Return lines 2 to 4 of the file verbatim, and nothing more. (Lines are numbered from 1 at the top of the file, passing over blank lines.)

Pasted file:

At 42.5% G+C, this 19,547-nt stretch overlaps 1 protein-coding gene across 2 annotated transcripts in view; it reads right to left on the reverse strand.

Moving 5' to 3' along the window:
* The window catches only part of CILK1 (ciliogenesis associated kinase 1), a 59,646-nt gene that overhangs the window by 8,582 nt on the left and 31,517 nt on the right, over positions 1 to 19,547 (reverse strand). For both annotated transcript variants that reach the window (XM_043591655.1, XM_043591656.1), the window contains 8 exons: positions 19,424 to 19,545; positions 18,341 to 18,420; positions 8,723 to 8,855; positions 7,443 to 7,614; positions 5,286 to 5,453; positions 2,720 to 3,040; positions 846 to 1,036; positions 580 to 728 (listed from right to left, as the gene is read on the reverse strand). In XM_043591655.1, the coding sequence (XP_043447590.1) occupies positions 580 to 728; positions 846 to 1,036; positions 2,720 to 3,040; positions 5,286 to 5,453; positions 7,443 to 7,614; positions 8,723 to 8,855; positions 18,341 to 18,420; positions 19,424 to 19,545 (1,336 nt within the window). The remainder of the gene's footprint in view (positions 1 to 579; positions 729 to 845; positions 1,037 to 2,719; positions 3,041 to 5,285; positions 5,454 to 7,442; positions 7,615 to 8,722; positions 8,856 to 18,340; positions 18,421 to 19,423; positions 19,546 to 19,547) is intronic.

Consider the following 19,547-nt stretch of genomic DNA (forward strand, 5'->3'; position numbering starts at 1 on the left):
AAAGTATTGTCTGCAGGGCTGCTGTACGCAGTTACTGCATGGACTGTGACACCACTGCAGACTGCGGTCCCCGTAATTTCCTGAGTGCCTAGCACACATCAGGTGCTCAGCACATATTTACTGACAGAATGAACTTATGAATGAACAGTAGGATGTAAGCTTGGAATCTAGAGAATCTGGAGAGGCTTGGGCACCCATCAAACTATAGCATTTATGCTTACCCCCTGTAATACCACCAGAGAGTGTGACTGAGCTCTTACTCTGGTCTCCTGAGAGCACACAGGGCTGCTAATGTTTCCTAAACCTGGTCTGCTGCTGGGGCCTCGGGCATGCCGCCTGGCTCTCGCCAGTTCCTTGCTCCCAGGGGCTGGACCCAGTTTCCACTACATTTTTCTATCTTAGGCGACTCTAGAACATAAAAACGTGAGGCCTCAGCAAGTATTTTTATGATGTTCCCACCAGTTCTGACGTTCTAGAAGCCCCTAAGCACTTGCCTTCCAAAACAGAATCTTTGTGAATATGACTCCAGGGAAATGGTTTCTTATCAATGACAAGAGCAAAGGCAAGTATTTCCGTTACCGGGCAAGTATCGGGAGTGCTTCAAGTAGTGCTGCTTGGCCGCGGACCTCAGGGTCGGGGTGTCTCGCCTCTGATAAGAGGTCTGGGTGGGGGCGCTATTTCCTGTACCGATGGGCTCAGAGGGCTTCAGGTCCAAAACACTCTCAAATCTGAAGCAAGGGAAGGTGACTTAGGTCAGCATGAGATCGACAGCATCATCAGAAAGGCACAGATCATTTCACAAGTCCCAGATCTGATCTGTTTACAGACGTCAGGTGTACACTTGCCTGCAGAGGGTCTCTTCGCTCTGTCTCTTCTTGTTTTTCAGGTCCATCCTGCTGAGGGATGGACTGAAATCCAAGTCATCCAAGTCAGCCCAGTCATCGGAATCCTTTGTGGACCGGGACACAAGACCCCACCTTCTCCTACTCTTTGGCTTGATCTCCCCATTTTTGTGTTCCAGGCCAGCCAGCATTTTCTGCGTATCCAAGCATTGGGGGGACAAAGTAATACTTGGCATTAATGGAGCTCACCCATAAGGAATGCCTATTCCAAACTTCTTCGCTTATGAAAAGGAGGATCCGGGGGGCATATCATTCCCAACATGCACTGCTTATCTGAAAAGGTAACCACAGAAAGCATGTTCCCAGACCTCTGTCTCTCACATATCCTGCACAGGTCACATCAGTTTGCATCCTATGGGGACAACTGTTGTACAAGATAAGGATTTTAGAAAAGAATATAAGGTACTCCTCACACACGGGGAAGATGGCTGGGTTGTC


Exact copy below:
Moving 5' to 3' along the window:
* The window catches only part of CILK1 (ciliogenesis associated kinase 1), a 59,646-nt gene that overhangs the window by 8,582 nt on the left and 31,517 nt on the right, over positions 1 to 19,547 (reverse strand). For both annotated transcript variants that reach the window (XM_043591655.1, XM_043591656.1), the window contains 8 exons: positions 19,424 to 19,545; positions 18,341 to 18,420; positions 8,723 to 8,855; positions 7,443 to 7,614; positions 5,286 to 5,453; positions 2,720 to 3,040; positions 846 to 1,036; positions 580 to 728 (listed from right to left, as the gene is read on the reverse strand). In XM_043591655.1, the coding sequence (XP_043447590.1) occupies positions 580 to 728; positions 846 to 1,036; positions 2,720 to 3,040; positions 5,286 to 5,453; positions 7,443 to 7,614; positions 8,723 to 8,855; positions 18,341 to 18,420; positions 19,424 to 19,545 (1,336 nt within the window). The remainder of the gene's footprint in view (positions 1 to 579; positions 729 to 845; positions 1,037 to 2,719; positions 3,041 to 5,285; positions 5,454 to 7,442; positions 7,615 to 8,722; positions 8,856 to 18,340; positions 18,421 to 19,423; positions 19,546 to 19,547) is intronic.

Consider the following 19,547-nt stretch of genomic DNA (forward strand, 5'->3'; position numbering starts at 1 on the left):